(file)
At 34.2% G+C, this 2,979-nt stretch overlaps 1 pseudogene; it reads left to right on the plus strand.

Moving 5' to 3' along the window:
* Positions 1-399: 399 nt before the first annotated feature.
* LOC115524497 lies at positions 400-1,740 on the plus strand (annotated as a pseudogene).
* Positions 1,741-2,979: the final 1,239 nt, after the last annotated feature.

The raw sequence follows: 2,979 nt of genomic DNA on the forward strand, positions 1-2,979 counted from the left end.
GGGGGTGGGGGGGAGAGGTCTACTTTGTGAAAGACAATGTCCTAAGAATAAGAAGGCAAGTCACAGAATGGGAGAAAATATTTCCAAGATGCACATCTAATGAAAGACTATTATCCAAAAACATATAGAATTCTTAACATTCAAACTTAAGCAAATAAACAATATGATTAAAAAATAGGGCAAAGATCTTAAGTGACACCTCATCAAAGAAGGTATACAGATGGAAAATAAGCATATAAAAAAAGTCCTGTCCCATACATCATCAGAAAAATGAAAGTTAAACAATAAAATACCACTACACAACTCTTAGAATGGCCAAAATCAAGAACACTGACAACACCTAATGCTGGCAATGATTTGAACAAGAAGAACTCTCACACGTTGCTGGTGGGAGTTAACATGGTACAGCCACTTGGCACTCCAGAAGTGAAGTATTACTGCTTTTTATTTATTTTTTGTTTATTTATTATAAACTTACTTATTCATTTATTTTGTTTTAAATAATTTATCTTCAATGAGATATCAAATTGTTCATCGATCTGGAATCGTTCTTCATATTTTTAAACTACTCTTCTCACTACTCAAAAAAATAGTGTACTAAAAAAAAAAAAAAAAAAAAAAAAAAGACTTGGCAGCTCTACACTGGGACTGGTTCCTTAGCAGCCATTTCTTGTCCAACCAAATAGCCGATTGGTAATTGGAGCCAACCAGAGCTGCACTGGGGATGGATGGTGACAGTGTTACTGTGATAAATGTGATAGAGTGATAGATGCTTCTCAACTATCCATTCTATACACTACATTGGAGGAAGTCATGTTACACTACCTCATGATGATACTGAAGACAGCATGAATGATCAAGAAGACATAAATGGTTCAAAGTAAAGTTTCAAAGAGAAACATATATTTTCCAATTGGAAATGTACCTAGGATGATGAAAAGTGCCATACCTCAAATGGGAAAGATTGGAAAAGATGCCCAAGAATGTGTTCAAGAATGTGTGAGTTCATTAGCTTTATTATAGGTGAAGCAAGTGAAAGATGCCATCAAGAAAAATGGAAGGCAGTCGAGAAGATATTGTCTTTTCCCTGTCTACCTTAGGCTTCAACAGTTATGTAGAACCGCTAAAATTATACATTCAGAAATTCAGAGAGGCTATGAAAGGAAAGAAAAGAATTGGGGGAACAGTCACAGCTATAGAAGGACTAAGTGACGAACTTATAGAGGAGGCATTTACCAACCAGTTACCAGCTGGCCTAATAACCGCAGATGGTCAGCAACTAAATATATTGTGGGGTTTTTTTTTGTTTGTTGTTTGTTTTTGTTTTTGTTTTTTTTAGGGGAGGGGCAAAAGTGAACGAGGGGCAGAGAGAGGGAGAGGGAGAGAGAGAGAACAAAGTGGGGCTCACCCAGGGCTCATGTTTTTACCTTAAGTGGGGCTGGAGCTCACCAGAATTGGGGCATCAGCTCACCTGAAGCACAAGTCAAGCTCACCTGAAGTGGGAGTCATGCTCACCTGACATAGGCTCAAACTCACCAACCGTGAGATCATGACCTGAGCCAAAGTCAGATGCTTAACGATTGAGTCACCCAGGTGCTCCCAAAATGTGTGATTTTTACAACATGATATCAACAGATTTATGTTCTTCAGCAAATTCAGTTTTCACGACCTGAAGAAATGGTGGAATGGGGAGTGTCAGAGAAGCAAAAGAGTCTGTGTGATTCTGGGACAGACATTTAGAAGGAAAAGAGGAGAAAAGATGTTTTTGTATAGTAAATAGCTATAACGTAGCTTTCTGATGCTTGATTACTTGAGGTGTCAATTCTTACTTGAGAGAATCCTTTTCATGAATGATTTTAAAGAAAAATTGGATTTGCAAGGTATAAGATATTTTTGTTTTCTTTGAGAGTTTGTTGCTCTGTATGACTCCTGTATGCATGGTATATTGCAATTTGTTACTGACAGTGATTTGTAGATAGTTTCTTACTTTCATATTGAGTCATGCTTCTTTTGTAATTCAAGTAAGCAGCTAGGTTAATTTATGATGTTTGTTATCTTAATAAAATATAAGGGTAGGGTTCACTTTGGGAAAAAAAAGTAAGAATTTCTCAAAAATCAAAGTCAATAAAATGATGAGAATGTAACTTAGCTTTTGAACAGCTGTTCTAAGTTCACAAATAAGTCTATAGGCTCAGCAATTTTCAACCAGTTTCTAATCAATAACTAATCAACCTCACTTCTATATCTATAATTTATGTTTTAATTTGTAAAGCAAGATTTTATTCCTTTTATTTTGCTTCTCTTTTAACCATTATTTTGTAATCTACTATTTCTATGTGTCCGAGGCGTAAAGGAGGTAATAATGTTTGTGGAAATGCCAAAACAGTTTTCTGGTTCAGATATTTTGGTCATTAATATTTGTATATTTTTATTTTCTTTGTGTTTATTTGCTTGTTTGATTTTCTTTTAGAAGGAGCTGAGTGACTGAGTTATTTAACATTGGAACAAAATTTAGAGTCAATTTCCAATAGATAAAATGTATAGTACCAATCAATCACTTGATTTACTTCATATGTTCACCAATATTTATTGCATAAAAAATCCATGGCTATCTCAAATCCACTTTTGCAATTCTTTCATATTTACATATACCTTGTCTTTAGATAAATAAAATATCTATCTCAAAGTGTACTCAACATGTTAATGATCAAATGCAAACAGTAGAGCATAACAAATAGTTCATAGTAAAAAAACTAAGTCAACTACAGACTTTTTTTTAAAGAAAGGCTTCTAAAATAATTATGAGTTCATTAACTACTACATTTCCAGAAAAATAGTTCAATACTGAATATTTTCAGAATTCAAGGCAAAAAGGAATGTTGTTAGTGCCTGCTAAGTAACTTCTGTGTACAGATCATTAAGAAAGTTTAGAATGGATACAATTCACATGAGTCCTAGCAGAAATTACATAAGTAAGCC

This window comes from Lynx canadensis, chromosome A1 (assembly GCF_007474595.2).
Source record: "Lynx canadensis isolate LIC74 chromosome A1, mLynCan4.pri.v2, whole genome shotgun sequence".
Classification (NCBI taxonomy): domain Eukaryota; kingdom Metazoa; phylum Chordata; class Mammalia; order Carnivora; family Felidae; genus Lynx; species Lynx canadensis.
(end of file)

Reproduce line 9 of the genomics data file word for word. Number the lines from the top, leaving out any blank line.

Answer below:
Source record: "Lynx canadensis isolate LIC74 chromosome A1, mLynCan4.pri.v2, whole genome shotgun sequence".